Pan-Am was the first airline to fly the Boeing 707. Pan Am ordered 20 707s and 25 Douglas DC-8s. The DC-8 was slightly larger and wider than the 707. Boeing redesigned the 707 to make it ½ inch (1.3 centimeters) wider than the DC-8. This convinced American Airlines to buy 50 707s. The first fatal 707 air crash was an American Airlines Boeing 707-123 that crashed on a training flight killing all five on board.[ii] There was another fatal training flight on October 19. There were two more training flight crashes in 1961. The first crash with passengers on board occurred on February 15, 1961. A Sabena B-707-320 crashed near Brussels when its flying controls failed. The crash killed all 72 people on board and one person on the ground. The dead included all 18 members of the U.S. Olympic Figure Skating team.[iii]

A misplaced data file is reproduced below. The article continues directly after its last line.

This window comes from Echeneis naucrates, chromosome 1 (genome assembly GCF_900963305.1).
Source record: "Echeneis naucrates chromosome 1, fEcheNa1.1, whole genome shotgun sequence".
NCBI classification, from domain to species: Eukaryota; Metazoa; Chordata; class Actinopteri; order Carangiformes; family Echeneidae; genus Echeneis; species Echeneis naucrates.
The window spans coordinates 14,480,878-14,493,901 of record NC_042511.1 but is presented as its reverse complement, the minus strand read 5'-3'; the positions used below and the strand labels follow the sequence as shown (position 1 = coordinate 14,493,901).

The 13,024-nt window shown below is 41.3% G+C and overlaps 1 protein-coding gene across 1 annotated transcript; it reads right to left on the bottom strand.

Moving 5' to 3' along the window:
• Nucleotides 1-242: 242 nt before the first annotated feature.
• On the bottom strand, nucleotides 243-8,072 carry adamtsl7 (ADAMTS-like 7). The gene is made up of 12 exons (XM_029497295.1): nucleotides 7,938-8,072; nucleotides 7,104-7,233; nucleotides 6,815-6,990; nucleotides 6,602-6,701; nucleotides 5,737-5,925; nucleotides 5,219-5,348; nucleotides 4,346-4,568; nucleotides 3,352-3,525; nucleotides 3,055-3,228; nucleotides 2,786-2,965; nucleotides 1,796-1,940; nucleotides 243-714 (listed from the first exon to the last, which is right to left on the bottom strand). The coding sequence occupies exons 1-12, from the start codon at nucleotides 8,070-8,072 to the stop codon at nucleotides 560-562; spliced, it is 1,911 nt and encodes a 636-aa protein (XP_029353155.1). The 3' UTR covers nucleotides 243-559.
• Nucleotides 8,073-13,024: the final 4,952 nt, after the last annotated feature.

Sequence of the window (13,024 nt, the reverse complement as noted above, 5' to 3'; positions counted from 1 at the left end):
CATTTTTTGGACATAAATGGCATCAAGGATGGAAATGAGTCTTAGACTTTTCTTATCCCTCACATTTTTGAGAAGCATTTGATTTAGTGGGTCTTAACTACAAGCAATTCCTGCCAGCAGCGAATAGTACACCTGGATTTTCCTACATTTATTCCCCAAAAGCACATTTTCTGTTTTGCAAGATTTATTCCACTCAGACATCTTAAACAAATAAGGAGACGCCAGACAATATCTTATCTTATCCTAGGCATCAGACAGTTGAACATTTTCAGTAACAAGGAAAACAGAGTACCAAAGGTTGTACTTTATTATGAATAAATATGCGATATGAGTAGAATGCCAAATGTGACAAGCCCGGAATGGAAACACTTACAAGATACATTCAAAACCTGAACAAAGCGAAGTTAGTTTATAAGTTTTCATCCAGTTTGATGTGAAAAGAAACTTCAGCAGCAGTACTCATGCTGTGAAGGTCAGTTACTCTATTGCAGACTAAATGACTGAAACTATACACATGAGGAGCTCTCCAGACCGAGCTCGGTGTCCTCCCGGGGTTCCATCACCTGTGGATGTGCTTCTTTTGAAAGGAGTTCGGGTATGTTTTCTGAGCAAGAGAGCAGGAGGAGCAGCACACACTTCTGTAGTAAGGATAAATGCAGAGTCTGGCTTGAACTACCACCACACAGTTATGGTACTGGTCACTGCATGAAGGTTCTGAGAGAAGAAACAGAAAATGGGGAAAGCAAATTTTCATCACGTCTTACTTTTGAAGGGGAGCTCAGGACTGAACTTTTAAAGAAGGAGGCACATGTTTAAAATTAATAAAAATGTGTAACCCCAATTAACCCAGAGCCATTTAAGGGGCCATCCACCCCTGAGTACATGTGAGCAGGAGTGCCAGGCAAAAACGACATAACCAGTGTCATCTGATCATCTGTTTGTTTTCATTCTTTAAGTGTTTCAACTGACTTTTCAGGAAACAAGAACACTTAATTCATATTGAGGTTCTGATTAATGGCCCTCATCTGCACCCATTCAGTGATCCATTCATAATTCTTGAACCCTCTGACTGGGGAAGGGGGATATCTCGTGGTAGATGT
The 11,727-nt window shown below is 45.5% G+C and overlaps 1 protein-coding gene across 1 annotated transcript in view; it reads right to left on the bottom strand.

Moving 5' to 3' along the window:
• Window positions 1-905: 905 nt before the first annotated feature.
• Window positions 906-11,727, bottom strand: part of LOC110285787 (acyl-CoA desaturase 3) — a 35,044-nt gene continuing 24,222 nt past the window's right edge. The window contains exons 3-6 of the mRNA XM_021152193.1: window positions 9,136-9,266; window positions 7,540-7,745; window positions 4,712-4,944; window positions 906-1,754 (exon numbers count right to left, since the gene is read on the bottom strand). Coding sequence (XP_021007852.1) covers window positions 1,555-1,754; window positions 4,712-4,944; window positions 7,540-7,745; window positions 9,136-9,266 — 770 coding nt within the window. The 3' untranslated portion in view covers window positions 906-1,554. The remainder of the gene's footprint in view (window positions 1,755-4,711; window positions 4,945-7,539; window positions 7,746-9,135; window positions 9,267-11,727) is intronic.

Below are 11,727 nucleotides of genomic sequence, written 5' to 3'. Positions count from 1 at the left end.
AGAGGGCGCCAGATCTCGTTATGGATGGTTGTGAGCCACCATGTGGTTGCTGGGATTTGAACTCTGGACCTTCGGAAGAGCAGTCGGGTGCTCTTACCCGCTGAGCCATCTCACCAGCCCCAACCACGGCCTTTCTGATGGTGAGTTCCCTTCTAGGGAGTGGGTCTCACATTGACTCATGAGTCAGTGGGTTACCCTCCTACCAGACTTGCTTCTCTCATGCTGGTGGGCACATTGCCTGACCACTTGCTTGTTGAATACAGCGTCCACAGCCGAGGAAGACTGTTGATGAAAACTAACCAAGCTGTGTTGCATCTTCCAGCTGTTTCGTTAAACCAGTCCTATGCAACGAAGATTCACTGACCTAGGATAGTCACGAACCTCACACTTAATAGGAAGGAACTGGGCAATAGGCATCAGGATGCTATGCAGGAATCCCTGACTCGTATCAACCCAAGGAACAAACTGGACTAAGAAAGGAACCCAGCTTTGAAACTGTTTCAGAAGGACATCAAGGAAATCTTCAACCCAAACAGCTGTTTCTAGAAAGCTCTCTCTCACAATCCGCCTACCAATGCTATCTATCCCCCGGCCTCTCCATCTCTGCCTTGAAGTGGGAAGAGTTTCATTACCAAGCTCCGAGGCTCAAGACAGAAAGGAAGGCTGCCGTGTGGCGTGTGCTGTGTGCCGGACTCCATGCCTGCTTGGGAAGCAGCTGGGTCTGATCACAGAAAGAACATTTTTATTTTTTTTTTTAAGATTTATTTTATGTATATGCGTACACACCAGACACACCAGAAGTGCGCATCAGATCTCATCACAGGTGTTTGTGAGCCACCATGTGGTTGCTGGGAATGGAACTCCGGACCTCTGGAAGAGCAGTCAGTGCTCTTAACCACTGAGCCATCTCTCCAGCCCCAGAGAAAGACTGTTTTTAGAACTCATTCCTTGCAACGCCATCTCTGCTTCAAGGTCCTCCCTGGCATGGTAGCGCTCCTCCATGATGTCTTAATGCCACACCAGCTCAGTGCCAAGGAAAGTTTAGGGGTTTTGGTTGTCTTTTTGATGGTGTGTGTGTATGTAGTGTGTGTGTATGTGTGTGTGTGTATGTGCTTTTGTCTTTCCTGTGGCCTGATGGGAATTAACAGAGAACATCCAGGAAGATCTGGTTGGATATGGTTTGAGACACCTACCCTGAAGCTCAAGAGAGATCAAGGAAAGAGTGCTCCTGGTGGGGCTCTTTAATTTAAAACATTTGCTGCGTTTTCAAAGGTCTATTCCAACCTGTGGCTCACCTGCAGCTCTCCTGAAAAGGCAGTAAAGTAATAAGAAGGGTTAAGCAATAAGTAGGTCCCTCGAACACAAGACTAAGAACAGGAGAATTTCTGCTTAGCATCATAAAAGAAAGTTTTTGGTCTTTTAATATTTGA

On August 3, 1961 two men hijacked Continental Airlines Flight 54, registration number N70775, and forced the crew to fly them to Cuba. In the 1960s planes being hijacked to Cuba was so commonplace some TV shows and at least one movie made jokes about it. No one was killed in these “fly me to Cuba” hijackings. N70775 also had another tragic first on May 22, 1962. Thomas Doty, an armed robbery suspect, insured himself for $300,000 and exploded a bomb in the plane’s lavatory. He killed himself and the other 44 people on board. It was the first case of a bombing on board a commercial jetliner. The 1970 movie “Airport” has a similar story line but with a happy ending. The movie “Airport” gave some plugs for the Boeing 707. The aircraft used in the movie “Airport” crashed on March 21, 1989. This Transbrasil Flight 801 cargo plane accident killed the three crew members and 22 people on the ground in Vila Barros, Brazil. Over 200 people on the ground were injured.